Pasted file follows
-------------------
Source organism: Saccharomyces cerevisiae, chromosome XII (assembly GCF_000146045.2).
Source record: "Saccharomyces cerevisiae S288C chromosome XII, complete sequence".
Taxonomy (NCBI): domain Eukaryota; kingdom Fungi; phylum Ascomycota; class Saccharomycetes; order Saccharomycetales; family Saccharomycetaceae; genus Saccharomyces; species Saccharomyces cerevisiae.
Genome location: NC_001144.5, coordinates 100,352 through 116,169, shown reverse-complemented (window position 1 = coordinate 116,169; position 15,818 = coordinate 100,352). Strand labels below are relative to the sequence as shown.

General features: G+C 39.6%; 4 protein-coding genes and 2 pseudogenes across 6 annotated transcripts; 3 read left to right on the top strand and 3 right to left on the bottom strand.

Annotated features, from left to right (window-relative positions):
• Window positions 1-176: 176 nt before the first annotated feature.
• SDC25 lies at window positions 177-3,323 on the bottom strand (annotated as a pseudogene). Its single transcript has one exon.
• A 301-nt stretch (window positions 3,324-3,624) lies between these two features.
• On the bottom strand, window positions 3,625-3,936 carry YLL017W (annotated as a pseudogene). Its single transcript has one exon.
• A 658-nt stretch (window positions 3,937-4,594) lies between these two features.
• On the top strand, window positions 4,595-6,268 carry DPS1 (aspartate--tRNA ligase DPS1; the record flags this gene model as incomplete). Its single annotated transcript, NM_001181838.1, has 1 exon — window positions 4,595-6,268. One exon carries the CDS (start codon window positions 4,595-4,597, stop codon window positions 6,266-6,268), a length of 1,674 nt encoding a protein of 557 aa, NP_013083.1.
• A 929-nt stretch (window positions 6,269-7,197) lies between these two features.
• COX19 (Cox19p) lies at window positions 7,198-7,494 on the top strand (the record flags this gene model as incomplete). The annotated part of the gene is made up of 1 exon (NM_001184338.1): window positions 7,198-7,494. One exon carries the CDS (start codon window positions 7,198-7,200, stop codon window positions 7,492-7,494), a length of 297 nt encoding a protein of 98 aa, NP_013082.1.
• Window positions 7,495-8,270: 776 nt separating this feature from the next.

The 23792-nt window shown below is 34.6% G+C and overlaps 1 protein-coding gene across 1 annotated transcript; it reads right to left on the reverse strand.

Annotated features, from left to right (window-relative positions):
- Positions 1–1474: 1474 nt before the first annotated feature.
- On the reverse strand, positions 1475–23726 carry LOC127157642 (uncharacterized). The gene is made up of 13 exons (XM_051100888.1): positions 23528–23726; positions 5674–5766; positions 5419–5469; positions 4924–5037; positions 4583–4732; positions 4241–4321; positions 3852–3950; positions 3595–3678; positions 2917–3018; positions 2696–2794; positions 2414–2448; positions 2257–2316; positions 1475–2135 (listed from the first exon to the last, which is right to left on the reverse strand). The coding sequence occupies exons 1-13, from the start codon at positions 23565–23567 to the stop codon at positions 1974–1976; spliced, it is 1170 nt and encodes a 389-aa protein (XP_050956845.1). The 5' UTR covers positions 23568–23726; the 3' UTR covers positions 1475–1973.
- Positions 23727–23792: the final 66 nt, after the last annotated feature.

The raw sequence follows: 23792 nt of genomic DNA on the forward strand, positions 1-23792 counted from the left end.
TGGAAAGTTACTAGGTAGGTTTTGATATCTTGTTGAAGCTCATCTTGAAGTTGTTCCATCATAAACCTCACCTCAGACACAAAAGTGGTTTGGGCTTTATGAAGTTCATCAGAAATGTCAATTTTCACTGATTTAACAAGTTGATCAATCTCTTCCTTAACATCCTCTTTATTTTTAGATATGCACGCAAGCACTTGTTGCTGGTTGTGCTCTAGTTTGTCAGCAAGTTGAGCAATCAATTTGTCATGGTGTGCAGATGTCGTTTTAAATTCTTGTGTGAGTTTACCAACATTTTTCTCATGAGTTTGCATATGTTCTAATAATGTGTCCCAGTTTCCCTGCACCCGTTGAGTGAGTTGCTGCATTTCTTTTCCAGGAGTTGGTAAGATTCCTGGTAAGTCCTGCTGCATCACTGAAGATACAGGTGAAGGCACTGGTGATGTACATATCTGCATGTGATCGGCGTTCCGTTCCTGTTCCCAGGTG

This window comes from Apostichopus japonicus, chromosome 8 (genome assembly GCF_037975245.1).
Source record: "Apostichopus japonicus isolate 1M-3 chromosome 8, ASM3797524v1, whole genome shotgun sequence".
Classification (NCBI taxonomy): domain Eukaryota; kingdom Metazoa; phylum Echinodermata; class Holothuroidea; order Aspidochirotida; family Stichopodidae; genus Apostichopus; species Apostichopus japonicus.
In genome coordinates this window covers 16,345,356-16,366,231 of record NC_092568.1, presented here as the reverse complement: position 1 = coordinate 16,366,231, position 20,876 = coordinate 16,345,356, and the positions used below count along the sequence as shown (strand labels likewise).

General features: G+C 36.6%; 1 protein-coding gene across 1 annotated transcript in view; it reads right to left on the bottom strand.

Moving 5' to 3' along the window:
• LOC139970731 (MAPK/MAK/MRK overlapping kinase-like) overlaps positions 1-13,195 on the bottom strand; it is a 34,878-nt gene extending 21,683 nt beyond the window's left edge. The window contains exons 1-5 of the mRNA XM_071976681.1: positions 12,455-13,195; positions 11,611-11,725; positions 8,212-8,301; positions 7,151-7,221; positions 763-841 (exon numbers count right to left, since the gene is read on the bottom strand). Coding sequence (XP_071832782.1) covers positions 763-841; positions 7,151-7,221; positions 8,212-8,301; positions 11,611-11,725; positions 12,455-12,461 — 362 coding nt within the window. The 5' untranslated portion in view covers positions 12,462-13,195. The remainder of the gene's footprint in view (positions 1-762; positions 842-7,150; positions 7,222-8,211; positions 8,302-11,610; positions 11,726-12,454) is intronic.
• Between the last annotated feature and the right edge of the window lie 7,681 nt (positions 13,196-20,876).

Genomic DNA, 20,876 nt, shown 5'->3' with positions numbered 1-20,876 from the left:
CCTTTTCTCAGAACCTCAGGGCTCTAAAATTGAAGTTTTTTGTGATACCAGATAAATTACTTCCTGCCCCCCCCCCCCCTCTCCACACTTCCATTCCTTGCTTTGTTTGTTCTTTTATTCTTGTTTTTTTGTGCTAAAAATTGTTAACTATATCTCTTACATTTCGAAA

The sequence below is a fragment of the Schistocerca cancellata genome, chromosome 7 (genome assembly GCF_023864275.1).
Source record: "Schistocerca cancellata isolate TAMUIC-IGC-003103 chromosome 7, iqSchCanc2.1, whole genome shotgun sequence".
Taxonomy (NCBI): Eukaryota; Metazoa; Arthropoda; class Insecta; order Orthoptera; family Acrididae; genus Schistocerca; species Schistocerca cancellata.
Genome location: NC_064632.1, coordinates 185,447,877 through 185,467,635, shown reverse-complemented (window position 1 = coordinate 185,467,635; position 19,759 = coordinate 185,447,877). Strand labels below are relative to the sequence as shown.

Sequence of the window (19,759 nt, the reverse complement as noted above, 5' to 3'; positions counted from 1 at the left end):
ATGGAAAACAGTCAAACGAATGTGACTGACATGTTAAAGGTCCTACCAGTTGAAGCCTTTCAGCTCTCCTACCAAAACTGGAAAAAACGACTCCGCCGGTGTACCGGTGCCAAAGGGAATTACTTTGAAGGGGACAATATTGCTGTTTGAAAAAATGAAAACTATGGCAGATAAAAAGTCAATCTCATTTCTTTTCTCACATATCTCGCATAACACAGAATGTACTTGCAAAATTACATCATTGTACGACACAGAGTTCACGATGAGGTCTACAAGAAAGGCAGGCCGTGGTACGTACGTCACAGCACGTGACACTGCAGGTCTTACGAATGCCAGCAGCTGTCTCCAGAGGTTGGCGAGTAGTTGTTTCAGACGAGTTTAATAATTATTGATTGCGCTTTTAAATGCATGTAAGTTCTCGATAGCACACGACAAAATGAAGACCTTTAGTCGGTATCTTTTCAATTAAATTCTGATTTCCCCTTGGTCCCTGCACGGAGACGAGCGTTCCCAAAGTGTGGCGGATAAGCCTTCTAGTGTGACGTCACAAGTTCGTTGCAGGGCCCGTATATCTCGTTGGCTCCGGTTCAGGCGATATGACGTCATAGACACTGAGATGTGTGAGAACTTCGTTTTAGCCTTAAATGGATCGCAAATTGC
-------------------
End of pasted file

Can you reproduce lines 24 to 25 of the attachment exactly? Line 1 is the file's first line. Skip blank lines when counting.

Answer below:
Source record: "Apostichopus japonicus isolate 1M-3 chromosome 8, ASM3797524v1, whole genome shotgun sequence".
Classification (NCBI taxonomy): domain Eukaryota; kingdom Metazoa; phylum Echinodermata; class Holothuroidea; order Aspidochirotida; family Stichopodidae; genus Apostichopus; species Apostichopus japonicus.